Saipan schools not ready to open but students on Tinian and Rota head back to class.
Schools under the CNMI public school system opened their doors today, but only for students on Rota and Tinian. The news of this comes in the wake of typhoon Soudelor recovery efforts and an announcement from school officials that Saipan schools will most likely open next month on a half-day schedule.
Commissioner of Education Rita A. Sablan said in a statement Saturday that the community is returning back to school on Saipan with many different circumstances that are beyond our control. “These things include no power, no water, and unknown effects of typhoon Soudelor on children and their families,” Sablan said.
Today, Tinian elementary will welcome 315 students and Tinian Jr. high will welcome 292 students. Rota Sinapalo elementary school has an enrollment of 209 students and Dr. Rita H. Inos Jr. Sr. High School will open it’s doors to 224 students this school year. Students on Tinian and Rota are affected by the situation as well. Sablan explained that several initiatives and the implementation of program activities will be modified. One program, the distance education program, which hosts a variety of online classes, is one that will not be available for students on Rota and Tinian. Sablan said that the program will resume it’s normal operations in the second semester.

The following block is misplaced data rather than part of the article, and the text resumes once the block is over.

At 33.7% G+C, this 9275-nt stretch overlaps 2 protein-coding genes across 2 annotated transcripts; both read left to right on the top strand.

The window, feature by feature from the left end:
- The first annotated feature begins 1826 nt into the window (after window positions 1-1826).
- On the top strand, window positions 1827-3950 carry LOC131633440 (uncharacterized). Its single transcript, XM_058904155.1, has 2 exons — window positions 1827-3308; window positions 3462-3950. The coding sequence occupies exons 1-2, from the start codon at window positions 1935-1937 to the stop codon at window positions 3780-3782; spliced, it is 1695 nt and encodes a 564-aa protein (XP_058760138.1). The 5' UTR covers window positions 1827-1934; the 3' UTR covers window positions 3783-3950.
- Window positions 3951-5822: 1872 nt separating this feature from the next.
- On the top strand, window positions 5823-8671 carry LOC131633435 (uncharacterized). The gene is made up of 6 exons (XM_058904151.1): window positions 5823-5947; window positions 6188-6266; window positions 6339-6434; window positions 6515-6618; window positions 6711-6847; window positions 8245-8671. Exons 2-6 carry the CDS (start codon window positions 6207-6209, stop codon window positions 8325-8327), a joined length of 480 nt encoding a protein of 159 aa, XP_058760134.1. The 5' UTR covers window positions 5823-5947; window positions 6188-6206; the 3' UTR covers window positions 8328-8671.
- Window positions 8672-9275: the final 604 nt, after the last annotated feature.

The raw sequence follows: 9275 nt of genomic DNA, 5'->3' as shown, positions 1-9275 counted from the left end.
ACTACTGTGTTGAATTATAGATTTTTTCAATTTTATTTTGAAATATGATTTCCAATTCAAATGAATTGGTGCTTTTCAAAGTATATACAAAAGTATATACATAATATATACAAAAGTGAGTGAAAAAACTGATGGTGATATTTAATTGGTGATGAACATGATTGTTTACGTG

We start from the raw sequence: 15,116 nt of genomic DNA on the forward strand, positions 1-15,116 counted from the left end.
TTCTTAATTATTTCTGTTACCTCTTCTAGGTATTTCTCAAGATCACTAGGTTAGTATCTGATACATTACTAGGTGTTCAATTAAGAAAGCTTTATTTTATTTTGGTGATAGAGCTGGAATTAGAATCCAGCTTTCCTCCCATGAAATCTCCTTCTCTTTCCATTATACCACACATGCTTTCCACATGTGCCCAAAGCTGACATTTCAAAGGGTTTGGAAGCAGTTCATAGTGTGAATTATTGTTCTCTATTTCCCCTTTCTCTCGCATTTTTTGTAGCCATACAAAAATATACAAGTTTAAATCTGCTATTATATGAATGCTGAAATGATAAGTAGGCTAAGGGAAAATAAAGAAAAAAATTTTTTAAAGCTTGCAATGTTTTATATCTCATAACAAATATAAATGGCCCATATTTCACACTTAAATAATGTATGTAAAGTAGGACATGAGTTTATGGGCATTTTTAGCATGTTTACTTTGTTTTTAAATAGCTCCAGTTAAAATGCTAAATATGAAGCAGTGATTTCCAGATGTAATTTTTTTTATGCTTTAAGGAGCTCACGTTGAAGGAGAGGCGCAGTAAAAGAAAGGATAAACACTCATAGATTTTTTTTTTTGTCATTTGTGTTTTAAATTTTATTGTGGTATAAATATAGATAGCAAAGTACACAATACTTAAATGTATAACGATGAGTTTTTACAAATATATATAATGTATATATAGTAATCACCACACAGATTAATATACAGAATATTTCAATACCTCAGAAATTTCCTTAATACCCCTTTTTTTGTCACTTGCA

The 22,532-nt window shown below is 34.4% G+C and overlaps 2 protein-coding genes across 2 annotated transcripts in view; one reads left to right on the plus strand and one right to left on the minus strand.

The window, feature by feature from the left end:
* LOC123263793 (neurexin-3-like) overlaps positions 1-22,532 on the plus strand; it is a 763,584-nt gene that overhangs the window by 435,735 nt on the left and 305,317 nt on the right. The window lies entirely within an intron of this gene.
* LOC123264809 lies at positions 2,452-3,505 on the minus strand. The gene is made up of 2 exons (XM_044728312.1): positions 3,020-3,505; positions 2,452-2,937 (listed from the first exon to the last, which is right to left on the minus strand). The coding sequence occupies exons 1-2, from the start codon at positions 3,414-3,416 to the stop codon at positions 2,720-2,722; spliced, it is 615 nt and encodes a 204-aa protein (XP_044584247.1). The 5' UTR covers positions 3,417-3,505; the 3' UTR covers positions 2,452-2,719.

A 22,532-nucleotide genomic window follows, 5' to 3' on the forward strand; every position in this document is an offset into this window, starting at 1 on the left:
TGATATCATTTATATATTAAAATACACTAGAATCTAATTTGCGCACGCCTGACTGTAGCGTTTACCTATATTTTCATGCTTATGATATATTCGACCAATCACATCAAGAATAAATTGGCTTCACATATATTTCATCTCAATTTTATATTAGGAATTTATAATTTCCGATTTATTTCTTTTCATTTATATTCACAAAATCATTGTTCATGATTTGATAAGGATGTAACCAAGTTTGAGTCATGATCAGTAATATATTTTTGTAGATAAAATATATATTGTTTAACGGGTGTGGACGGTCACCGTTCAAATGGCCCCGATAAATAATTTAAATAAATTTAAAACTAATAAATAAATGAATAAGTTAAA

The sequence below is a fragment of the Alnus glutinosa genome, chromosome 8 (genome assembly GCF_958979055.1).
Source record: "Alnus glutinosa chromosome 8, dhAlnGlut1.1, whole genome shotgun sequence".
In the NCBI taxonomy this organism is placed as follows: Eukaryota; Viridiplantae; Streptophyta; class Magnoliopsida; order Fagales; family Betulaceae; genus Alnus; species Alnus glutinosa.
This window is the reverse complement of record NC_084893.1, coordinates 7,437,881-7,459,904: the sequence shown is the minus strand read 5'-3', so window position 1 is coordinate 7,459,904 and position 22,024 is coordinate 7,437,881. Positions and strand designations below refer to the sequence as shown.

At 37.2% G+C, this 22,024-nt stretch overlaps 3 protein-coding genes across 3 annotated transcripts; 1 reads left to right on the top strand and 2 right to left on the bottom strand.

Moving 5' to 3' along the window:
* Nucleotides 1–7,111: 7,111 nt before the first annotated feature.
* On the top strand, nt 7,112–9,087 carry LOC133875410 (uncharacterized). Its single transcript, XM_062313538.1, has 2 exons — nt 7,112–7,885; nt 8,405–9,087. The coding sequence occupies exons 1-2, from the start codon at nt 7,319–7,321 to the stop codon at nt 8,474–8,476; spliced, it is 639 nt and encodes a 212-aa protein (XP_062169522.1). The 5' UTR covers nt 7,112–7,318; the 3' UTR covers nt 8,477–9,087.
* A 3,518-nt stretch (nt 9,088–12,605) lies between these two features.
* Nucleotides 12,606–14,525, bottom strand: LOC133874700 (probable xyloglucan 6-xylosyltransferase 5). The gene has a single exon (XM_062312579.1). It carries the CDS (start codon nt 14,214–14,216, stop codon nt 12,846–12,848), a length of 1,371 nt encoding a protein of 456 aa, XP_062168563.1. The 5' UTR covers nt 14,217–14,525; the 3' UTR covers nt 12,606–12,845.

Acting principal of Rota’s junior-senior high school Annette Calvo explained how the situation has influenced the school year for students in the southern island. “Our online distance education program is closed because of the situation on Saipan,” Calvo said. “But we are able to manage to have our teachers teach that on campus. Our teachers here have tight schedules. A majority of our teachers here are teaching full-block.”
Approximately 80 high school students take online courses every year on Rota. Some of them do so to graduate on time or even earlier than expected. With a staff comprised of 16 teachers, teacher aids, and instructors, Calvo told PNC that some students may not be able to avail of that opportunity this year.
“We still manage to continue setting the schedule and making sure the classes are available to our students and making sure they are placed in the class they need to take. So, the operation still goes on, despite the challenges we have with not having the distance education program,” added Calvo. With nearly half of last year’s graduating class graduating months before the traditional graduation date, Calvo is adamant in making sure that all students fulfill their required credits for the school year.
Rota junior student and board of education student representative Angeline Guiang takes online classes as well. “It is…a bit complicated for us because the online classes we take. Sometimes we need it. Now that the online classes are postponed, we do have ground teachers so I think that would be okay in the meantime,” she said.
For information regarding the school calendar and other 2015 to 2016 school year updates visit cnmipss.org.